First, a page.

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Bar Admissions Blog

Helping Bar Applicants Prove Character and Fitness for Admission to the Bar

The Character Clock

Q. How far back do bar examiners go to investigate an applicant's character and fitness for admission to the practice of law?

A. I'll answer a question with a question: What's your date of birth?

There is no statute of limitations for bad character. People may change over time, but few change with the passage of time alone.

The timeframe for investigating an applicant's character and fitness for bar admissions may vary depending on the specific requirements of the licensing board. But all jurisdictions conduct detailed investigations of an applicant's background, education, employment history, criminal record, financial history, and other relevant information.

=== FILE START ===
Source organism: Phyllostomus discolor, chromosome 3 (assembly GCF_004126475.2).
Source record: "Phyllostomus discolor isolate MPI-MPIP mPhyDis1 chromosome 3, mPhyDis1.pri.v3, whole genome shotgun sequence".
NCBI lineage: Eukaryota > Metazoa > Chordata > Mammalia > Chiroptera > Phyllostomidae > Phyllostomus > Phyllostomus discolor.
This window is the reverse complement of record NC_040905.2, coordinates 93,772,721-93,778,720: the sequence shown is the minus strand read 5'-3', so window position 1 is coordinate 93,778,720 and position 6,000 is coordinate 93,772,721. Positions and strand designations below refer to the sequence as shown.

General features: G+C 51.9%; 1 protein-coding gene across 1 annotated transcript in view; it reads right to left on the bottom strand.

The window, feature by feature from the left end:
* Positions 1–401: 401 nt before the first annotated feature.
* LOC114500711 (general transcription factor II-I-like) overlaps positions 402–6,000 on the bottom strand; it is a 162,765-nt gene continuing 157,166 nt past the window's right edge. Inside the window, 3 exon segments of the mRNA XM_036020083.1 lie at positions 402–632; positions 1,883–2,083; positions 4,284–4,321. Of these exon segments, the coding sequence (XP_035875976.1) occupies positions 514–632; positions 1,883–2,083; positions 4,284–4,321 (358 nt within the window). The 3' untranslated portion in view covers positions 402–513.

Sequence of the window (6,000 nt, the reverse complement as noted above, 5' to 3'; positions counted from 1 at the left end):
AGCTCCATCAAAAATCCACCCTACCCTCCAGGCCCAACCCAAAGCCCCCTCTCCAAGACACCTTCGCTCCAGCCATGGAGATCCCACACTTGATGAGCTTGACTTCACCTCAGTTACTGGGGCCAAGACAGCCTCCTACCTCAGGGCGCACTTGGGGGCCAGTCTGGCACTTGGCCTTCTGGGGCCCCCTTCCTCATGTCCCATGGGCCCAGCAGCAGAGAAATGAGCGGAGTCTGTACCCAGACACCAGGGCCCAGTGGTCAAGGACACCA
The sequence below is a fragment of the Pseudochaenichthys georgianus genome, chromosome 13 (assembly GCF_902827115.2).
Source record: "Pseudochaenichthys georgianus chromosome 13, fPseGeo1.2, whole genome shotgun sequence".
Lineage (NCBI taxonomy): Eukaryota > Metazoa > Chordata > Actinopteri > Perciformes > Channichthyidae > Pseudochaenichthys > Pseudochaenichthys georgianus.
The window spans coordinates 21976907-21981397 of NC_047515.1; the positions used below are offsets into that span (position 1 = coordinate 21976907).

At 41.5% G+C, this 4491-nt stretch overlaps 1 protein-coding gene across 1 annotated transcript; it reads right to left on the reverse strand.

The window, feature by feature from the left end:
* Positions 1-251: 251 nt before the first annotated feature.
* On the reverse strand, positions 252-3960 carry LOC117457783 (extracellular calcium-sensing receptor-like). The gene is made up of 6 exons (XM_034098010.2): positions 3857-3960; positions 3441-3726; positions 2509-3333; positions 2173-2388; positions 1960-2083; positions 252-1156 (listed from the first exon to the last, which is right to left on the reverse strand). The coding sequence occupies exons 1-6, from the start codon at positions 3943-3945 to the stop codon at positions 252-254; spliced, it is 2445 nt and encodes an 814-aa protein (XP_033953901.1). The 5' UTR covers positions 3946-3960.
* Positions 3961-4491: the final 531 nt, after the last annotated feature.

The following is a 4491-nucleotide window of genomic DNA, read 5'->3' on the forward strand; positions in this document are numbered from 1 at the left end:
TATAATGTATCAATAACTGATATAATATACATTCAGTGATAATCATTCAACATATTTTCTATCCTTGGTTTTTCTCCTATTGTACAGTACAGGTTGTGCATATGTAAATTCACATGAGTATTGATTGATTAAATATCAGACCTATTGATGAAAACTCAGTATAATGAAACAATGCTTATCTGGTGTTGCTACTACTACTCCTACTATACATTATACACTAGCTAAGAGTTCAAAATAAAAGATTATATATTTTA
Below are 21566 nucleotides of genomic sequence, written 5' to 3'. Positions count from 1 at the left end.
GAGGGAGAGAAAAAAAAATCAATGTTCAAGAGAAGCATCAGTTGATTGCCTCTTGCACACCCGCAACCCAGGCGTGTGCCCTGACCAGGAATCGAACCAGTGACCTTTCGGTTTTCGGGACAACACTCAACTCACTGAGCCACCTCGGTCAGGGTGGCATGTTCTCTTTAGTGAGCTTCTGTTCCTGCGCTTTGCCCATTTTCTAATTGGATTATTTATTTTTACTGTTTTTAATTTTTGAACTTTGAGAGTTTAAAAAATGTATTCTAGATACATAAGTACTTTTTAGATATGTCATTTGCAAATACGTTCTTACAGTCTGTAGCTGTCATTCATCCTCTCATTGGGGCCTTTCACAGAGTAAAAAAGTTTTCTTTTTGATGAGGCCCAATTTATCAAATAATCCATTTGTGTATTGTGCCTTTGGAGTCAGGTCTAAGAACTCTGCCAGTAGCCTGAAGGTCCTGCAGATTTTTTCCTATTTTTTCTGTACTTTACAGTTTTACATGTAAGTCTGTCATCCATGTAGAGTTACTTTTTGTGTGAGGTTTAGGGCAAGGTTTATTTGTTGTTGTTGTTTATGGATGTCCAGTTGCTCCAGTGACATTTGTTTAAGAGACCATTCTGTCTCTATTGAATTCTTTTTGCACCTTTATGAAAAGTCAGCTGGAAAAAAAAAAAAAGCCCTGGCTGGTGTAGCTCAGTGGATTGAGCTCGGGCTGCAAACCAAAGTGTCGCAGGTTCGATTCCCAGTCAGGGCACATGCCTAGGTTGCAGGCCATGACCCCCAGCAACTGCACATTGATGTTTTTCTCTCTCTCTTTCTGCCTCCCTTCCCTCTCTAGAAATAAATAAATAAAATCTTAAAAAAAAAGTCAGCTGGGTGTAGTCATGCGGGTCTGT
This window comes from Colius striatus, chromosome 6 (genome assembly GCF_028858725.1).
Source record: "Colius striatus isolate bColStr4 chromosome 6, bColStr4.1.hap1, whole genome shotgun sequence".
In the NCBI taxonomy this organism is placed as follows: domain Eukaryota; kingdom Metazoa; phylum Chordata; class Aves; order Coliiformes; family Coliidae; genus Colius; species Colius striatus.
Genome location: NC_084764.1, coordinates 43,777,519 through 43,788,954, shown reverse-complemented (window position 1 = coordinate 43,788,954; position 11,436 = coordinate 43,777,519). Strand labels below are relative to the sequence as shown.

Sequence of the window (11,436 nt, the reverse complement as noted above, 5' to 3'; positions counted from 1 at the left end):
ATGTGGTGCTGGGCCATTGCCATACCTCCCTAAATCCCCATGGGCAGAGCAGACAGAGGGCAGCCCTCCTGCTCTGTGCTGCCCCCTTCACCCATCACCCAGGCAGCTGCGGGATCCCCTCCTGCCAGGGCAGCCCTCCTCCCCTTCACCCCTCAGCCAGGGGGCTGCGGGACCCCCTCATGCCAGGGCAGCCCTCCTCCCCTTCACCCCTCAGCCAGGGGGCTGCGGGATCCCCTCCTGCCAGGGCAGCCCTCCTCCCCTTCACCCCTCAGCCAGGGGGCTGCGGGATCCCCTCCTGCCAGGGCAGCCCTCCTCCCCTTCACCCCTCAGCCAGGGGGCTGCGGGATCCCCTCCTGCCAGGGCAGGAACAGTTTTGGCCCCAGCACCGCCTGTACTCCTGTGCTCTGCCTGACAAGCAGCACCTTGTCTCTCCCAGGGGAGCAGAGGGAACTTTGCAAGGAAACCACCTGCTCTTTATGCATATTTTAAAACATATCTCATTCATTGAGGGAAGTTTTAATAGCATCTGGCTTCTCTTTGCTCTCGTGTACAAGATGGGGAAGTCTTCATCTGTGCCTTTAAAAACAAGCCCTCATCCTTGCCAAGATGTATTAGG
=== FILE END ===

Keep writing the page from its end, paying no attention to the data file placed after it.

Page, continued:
With the exception of many juvenile offenses, few bar applications limit the scope of time in which past problems arose. This may even involve the time you were suspended for cheating on your high school chemistry test, other academic discipline, or the time you were fired from a summer job just before starting college.

Naturally, the older the offense, the less harmful it is likely to be. Bar examiners do understand the mistakes of youth and the growth we experience over time. But if the facts fit the scope of the question, you must disclose them with candor and let the board decide on their relevance.

No matter how much time as passed, or how petty the details may seem, you must disclose anything requested in your character questionnaire so that the licensing board may take all information into account. If you are unsure whether certain information should be provided in response to specific questions, how much information to provide or the best way to reveal it, consult with bar admissions counsel.

If the attorney you retain follows my philosophy, you will adhere to the one principle from which I never deviate: When in doubt, disclose.

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